that's as bad as it got on the front (thank goodness!). But here's what it became from the back:

Then... here is that overall view, a bit further along...

Now, I had warned my client that I'd intentionally drawn in extra tendrils, and even the rings may have proven precarious (though, as it turned out, they were the least of my worries!) - so not to count on the finished carving to be quite the same as the initial drawing. Thanks to the flexibility of my client, I was able to get very daring with a lot of this, and in fact, only one tiny loop near the top had to be sacrificed, but miraculously, all the other tendrils survived! Realizing how precarious my design was, I had to be more conscientious than ever about finishing more aggressive parts before carving away the finer details which would result in weak parts. Ultimately, the center crossing, and the tendril at the lower right of Schroedinger's cat, there were the most fragile parts. That lower tendril - I'm honestly amazed that it survived... goes to show the benefit of using such a hard wood, like holly. So, here are a few pictures around the end of the carving:

You can see, around the middle of the cat, that tendril on the right still touches the box at this point... but, as I cleaned it up and sanded it, that will change...

and the back:

Then, I sanded. As I refined, I ended up freeing that lower tendril, except at the top (about an inch up that other vine), and at the loop near the bottom of the cat... lots of cross-grain sections there that, amazingly, held! Sanding the side of that box couldn't be begun until about 220 grit, because that was the first sandpaper that would fit between the box and tendril, without feeling like it caused too much stress on the tendril! So - long and tedious sanding process, there!... I'll wrap it up now...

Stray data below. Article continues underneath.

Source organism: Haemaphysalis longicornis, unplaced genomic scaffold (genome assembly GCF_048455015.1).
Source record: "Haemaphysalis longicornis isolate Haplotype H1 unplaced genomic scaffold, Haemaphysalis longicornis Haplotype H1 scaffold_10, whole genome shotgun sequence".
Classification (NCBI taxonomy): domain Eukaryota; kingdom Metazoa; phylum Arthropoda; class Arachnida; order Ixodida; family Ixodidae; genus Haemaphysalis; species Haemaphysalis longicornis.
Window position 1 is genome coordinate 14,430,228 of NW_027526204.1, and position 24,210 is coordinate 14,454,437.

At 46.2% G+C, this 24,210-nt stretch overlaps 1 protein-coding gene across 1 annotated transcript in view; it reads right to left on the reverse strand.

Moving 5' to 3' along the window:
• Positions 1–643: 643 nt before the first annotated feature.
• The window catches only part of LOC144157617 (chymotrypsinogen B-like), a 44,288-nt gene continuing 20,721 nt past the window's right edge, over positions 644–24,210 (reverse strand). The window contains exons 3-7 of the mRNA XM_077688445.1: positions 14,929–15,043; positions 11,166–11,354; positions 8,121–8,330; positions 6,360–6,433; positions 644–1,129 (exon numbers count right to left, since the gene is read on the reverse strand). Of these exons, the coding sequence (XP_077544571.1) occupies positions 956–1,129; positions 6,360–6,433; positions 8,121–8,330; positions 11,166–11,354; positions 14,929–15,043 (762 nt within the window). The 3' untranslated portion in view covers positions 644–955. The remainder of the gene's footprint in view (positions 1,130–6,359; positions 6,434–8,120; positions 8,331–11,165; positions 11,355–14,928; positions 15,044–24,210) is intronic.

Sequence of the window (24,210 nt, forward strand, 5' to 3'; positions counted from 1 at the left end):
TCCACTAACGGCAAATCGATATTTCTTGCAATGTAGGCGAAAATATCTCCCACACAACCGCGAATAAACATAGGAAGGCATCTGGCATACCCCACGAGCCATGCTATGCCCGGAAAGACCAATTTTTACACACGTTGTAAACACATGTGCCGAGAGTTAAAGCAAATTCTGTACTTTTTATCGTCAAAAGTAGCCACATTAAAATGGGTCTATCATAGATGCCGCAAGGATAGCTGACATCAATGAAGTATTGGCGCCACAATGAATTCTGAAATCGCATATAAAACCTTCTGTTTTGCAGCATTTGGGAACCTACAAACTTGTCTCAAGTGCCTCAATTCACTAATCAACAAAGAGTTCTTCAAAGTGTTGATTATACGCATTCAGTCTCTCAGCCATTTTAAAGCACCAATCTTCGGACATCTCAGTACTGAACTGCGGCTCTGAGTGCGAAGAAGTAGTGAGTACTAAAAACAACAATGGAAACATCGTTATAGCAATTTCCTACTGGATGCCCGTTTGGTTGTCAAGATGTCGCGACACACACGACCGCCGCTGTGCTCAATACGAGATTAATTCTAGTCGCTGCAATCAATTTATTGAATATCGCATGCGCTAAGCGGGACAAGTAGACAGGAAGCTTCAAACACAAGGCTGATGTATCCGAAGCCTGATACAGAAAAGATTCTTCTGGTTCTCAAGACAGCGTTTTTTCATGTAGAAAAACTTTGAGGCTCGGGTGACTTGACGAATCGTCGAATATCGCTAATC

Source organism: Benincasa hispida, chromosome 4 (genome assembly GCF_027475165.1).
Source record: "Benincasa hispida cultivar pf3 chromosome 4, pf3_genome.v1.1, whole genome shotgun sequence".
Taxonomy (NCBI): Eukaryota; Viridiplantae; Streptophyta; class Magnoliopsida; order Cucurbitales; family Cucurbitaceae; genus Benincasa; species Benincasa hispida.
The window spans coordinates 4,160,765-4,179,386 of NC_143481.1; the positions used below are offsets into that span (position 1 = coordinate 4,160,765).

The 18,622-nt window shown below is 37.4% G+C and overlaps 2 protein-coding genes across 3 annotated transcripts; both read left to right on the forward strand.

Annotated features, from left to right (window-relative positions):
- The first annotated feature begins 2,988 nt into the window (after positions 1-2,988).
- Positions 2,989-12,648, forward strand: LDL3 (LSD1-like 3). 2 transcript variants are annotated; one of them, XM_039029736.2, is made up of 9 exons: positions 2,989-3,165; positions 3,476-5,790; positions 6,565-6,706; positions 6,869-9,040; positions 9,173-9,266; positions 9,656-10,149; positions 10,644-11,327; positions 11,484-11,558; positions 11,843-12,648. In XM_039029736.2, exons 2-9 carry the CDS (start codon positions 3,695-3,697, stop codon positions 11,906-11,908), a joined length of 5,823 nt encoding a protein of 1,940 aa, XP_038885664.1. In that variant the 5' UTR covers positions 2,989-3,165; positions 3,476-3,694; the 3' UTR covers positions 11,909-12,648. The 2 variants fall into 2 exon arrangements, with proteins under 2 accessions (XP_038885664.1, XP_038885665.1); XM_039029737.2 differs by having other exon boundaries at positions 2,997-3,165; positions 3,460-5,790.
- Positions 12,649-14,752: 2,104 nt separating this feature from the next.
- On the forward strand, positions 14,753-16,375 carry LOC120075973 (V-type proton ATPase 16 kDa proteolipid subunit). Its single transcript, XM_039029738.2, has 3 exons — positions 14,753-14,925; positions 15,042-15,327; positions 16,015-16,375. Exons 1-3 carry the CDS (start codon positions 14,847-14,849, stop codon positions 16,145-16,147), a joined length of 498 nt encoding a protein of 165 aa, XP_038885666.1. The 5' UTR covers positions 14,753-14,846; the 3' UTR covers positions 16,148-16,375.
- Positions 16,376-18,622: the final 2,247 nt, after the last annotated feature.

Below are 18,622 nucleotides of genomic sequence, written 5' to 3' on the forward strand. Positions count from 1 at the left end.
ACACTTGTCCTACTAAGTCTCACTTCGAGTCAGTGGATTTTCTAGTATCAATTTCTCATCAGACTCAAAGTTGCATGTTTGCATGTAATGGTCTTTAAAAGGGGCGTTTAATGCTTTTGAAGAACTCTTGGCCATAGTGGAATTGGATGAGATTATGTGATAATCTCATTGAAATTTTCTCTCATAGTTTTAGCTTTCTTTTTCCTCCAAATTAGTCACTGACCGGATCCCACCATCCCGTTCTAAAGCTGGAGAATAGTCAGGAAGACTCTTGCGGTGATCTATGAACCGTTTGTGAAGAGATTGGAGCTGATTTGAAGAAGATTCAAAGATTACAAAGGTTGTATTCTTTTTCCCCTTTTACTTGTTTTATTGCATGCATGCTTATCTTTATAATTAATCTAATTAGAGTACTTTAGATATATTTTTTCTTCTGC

Every bit of sanding, and most frighteningly, waxing, I had to support everywhere I touched on the opposite side with a finger. It was VERY flexible, once freed in that middle part. That tendril may still touch the box there, but I assure you, it is free right there at the Cat's knee. It looked like it had a bridge between the tendril and the box before I freed it - so I freed it!  By the way, I only waxed this spoon - no oil - the wax seems to be enough for holly (with a bit heated & melted to soak in a touch), and helps preserve its whiteness, I think.

And finally, all finished up...

I figured this one warranted extra pictures. :) My photography still leaves something to be desired, but... at least I'm trying.

Well - I'm late for something now, and that was probably more than enough for one post, anyway, so I'll say good bye for now, and will try to check in again soon, and see if I can at least get into the new year... ;) Hope all of you are enjoying the new year, meanwhile, and if you carve, then carve someone a lovespoon for Valentine's Day!


  1. This spoon is amazing. I have tried thin sections like you have here but NOTHING to the extreme that you have achieved.

    I'll bet it was "Miller Time" when you were done:-)

    Beautiful Job!

    1. Thanks, Tom. You are right - this was extreme, even for me. Since I'd said at the start that some tendrils may not survive, I had the opportunity to test the limits, and test I did!
      As a side note to David Western's visit - he kindly brought me a lovely bottle of gin, so it was actually more like "Martini Time" when I finished this spoon! ;)